8. 1. Tom will be given the opportunity to respond to academic questions verbally (either aloud or on a tape recorder). Tom will never be asked to read aloud in class unless he asks to. He will be given audio tapes with the written materials read aloud on them, or work in cooperative groups in which other students read the written materials aloud.

      2. Tom’s classmates will be taught about Tourette’s syndrome and will be given the opportunity to ask questions of experts (including Tom, if he feels comfortable) about the syndrome.

    9. Specify extent to which intervention plan will be implemented in various settings; specify settings and persons responsible for implementation of plan.
    10. This plan will first be implemented in the ED resource room and then in the LD resource room. Once Tom has identified the physical signs that he is becoming angry he will share them with his other teachers (Science) and his parents. The intervention plan will then be implemented in those settings, as well. Once Tom has gone for 2 weeks without having a behavior incident in which he loses control, he will contact the director of the YMCA (with adult support, if he feels it is necessary) to discuss the possibility of his return.

  9. Evaluation plan and schedule: Describe the plan and timetable to evaluate effectiveness of the intervention plan.
    1. Describe how, when, where, and how often the problem behavior(s) will be measured.
    2. For the first 3 weeks, Tom and his ED resource room teacher will discuss and chart (percent of appropriate reactions to his anger) his progress daily. They will compare it to the number of outbursts during the previous 2 weeks. If after 3 weeks Tom’s behavior has not decreased by at least 50%, the team will meet again to discuss possible changes in the intervention. If after 6 weeks Tom’s behavior has not decreased by at least 90%, the team will meet again to discuss possible changes in the intervention. At 8 weeks Tom should have no incidents of outbursts at school.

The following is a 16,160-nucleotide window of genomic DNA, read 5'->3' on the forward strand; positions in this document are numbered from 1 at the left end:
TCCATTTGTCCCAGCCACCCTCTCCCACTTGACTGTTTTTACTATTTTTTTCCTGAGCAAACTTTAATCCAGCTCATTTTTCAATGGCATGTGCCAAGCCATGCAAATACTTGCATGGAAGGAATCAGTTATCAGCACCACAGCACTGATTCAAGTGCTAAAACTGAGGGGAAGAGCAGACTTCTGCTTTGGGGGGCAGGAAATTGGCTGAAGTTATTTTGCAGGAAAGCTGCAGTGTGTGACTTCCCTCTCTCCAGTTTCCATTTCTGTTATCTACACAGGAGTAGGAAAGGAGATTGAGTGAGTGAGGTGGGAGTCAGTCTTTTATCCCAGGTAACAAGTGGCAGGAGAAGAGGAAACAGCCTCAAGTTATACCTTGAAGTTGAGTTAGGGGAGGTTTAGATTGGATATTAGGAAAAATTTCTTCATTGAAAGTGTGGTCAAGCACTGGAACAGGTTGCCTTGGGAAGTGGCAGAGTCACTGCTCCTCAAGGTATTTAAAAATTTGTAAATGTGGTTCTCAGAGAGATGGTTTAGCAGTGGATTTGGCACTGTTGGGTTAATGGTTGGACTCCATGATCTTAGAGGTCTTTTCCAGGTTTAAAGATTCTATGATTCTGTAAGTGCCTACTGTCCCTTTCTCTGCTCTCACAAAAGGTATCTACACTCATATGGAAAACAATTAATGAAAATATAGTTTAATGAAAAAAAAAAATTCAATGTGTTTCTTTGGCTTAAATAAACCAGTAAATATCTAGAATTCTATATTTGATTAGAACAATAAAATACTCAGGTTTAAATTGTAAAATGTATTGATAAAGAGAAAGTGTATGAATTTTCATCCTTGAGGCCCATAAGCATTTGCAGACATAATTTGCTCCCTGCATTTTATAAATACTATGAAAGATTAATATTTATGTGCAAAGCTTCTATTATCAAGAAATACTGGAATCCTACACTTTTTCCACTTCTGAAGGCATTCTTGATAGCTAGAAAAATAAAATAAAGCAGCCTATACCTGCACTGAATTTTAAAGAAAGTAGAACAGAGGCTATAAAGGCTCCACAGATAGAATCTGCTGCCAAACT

3. Specify persons and settings involved.
    4. Initially it will be the responsibility of the ED resource room teacher. The intervention will then be initiated in the LD resource room, Tom’s science class, and at home. Once Tom has had no outbursts for 2 weeks, the intervention will be extended to the YMCA (with the director’s agreement).

    5. Specify a plan for crisis/emergency intervention, if necessary
    6. Should Tom have a behavior outburst the ED resource room teacher will be called in to help.

    7. Determine schedule to review/modify the intervention plan, as needed. Include dates and criteria for changing/fading the plan.
    8. 8 May 2000 Review/modify if the behavior has not reduced by 50%.
      29 May 2000 Review/modify if the behavior has not reduced by 99%.
      12 June 2000 Review/modify if the behavior has not reached 0.

  10. Describe plan and timetable to monitor the degree to which the plan is being implemented.

Each Friday the ED resource room teacher will contact Tom’s other teachers and the recess supervisors to discuss the implementation of the plan. Any time Tom has a behavior outburst, the ED resource teacher will conduct an out-briefing with the adult in charge to discuss the situation and to determine whether the plan was followed as written.